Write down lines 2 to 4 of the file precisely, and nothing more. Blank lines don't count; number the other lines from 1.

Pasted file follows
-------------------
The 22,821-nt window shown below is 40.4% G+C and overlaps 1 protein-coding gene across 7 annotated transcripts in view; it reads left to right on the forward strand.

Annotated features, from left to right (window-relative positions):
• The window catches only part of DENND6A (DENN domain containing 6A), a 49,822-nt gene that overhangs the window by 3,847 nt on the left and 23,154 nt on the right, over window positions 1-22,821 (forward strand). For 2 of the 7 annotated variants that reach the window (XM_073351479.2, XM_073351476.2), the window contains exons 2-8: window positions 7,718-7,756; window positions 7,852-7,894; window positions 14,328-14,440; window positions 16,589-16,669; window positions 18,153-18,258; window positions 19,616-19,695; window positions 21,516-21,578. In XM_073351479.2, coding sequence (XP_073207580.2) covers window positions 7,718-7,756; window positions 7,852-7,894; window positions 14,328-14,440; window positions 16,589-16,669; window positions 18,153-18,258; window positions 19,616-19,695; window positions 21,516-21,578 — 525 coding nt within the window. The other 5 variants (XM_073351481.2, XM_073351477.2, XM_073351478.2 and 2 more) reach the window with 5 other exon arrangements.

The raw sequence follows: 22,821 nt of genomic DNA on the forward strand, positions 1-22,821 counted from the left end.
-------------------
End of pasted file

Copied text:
Annotated features, from left to right (window-relative positions):
• The window catches only part of DENND6A (DENN domain containing 6A), a 49,822-nt gene that overhangs the window by 3,847 nt on the left and 23,154 nt on the right, over window positions 1-22,821 (forward strand). For 2 of the 7 annotated variants that reach the window (XM_073351479.2, XM_073351476.2), the window contains exons 2-8: window positions 7,718-7,756; window positions 7,852-7,894; window positions 14,328-14,440; window positions 16,589-16,669; window positions 18,153-18,258; window positions 19,616-19,695; window positions 21,516-21,578. In XM_073351479.2, coding sequence (XP_073207580.2) covers window positions 7,718-7,756; window positions 7,852-7,894; window positions 14,328-14,440; window positions 16,589-16,669; window positions 18,153-18,258; window positions 19,616-19,695; window positions 21,516-21,578 — 525 coding nt within the window. The other 5 variants (XM_073351481.2, XM_073351477.2, XM_073351478.2 and 2 more) reach the window with 5 other exon arrangements.

The raw sequence follows: 22,821 nt of genomic DNA on the forward strand, positions 1-22,821 counted from the left end.